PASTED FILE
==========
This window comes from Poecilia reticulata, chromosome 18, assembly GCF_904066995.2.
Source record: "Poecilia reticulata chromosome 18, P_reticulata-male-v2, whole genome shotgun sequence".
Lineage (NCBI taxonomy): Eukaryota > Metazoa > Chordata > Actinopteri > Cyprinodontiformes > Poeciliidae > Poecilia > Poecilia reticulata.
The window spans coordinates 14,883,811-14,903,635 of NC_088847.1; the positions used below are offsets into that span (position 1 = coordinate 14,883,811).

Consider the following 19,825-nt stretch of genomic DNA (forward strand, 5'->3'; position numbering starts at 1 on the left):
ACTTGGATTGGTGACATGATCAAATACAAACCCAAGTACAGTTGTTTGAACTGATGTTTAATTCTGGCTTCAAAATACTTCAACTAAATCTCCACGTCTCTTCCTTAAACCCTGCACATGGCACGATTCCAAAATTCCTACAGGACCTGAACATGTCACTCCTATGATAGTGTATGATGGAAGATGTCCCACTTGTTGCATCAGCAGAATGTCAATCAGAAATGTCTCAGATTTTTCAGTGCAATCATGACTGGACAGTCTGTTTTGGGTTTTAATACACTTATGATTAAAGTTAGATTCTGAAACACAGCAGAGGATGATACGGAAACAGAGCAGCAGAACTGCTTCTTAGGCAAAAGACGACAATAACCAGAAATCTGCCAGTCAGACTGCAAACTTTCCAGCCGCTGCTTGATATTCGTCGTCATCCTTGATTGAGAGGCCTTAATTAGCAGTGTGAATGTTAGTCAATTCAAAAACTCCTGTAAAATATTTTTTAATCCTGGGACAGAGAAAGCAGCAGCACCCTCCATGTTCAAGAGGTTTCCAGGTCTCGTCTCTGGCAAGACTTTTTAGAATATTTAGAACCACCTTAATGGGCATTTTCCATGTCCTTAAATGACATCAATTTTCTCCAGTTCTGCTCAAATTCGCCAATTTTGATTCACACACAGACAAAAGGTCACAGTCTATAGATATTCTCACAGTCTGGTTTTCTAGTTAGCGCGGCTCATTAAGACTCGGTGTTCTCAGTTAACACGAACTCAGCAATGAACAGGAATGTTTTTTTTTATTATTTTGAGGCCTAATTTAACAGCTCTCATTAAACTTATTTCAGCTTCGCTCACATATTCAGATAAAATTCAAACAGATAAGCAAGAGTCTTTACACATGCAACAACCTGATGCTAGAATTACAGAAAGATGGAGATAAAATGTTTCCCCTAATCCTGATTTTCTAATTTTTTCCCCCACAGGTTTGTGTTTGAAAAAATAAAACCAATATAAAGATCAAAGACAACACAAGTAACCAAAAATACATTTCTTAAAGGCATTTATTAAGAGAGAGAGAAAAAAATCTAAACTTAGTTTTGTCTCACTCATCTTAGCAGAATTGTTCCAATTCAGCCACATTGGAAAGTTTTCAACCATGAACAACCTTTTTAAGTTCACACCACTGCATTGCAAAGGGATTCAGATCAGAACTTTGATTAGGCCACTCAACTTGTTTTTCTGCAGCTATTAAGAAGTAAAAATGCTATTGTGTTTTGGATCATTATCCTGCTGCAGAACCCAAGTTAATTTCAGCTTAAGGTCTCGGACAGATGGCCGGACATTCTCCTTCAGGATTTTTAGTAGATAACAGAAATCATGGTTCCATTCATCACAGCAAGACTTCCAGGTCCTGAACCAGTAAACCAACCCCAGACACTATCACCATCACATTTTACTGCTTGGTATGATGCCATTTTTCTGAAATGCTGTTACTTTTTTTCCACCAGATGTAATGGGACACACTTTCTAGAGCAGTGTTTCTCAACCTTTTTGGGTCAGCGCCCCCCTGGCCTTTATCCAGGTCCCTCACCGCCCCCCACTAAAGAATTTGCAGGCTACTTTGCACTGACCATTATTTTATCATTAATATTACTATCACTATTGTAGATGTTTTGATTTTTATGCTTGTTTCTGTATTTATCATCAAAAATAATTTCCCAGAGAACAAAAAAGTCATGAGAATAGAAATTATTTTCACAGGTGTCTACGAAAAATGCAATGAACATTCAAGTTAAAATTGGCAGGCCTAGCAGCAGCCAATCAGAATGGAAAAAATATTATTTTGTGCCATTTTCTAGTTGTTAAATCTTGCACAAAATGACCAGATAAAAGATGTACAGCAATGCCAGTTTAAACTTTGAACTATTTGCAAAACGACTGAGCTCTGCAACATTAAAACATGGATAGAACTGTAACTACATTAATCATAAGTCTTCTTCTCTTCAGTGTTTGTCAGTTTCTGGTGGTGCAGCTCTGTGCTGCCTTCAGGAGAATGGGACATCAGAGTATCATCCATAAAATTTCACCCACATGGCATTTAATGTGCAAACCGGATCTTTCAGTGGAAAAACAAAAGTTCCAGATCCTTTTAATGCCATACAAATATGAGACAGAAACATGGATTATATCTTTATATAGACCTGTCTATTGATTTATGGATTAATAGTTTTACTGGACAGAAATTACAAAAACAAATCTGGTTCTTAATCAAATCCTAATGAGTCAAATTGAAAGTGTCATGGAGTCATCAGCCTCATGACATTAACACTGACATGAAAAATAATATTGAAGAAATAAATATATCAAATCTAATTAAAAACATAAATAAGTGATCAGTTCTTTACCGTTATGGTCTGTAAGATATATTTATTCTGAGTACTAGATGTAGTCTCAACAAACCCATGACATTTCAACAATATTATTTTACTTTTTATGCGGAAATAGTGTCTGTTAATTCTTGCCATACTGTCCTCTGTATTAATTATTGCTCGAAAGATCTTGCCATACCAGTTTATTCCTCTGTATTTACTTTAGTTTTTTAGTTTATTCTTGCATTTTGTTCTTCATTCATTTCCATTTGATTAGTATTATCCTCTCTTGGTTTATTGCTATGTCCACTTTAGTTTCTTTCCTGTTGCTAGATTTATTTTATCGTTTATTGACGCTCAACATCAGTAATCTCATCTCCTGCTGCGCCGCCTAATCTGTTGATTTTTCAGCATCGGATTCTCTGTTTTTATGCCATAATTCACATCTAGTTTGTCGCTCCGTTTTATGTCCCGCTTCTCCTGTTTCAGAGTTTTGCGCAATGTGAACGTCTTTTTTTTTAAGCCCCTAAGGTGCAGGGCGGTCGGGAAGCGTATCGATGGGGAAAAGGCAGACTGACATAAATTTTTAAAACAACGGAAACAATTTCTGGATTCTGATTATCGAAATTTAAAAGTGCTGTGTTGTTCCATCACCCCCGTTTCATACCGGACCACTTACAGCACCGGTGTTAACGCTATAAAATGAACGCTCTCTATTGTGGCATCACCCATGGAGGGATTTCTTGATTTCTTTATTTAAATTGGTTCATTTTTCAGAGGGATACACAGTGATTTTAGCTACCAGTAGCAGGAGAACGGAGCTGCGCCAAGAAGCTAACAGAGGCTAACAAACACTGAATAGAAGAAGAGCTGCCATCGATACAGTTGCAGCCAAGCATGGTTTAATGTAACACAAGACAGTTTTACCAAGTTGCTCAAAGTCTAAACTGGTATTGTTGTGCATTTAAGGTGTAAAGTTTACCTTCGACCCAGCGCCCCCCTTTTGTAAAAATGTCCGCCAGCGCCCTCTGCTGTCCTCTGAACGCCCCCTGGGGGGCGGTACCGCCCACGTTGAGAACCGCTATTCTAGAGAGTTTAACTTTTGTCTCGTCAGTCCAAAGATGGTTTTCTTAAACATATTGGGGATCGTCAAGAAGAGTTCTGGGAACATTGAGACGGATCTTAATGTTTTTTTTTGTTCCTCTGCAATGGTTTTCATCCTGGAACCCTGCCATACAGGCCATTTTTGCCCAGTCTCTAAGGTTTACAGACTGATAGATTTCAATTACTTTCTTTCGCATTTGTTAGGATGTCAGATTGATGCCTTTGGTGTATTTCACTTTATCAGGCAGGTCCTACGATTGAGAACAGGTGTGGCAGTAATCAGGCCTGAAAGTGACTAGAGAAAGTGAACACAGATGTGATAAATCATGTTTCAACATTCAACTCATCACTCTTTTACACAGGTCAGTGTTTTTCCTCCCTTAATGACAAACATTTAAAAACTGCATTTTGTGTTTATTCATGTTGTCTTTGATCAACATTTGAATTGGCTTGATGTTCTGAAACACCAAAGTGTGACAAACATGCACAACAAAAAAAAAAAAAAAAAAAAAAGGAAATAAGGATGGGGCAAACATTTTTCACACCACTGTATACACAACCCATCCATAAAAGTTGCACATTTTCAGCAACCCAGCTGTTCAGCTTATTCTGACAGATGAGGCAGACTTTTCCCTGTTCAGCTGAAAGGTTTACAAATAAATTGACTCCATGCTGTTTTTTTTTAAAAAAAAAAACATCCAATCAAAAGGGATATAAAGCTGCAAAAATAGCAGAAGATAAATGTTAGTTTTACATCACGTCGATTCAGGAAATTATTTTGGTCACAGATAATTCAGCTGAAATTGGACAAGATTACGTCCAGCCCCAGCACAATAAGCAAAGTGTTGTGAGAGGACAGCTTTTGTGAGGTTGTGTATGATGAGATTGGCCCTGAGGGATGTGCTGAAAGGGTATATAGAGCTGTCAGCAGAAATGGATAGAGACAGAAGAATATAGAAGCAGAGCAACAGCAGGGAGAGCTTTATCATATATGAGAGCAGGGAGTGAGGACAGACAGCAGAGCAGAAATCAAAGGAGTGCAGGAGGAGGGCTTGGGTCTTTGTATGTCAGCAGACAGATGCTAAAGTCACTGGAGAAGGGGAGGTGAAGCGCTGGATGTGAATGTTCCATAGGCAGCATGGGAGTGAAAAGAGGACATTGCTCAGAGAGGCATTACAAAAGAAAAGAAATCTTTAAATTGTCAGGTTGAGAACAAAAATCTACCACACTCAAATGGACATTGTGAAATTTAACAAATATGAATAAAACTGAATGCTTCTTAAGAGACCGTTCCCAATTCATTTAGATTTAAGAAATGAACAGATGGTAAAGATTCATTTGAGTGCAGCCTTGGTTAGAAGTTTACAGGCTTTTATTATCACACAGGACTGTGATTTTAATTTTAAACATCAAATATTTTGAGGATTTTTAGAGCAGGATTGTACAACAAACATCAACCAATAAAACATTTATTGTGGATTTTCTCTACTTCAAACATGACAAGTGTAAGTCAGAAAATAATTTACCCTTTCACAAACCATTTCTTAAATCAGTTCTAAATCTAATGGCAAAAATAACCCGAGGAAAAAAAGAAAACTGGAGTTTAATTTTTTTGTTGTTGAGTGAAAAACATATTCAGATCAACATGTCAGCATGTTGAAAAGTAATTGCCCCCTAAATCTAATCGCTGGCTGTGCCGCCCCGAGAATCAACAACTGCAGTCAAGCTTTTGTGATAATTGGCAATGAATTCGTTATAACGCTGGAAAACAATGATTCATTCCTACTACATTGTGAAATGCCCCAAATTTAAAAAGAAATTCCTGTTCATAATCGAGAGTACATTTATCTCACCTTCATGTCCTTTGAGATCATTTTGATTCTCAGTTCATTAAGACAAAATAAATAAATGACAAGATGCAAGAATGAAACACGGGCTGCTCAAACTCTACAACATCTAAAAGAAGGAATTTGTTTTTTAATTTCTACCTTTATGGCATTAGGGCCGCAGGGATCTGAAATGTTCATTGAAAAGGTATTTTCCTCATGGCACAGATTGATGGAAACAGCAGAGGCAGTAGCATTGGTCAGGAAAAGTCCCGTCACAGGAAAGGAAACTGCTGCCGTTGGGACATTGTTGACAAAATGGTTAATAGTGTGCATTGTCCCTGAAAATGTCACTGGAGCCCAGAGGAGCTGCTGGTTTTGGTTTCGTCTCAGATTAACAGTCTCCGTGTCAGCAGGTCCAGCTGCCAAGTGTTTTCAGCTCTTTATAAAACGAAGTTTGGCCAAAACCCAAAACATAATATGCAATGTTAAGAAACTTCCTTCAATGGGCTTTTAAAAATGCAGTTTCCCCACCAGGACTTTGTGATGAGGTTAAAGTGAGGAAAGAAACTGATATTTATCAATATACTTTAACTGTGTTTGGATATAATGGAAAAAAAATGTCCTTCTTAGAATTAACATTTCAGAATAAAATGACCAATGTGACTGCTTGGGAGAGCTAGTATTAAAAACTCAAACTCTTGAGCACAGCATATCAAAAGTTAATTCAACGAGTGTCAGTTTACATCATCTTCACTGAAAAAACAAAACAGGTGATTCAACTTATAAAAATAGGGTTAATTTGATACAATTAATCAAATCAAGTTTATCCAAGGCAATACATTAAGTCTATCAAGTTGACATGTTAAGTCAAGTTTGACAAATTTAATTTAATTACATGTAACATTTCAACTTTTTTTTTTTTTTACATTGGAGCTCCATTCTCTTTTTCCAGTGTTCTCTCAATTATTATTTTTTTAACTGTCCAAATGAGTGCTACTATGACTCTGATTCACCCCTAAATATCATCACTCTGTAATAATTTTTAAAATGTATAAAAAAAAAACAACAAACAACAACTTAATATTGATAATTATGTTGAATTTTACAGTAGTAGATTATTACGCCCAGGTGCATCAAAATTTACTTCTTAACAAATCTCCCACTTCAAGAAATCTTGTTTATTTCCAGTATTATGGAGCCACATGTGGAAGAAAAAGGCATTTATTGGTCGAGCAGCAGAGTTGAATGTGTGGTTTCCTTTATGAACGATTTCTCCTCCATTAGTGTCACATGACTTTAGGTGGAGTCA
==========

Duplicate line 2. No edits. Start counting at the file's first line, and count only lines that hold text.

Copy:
Source record: "Poecilia reticulata chromosome 18, P_reticulata-male-v2, whole genome shotgun sequence".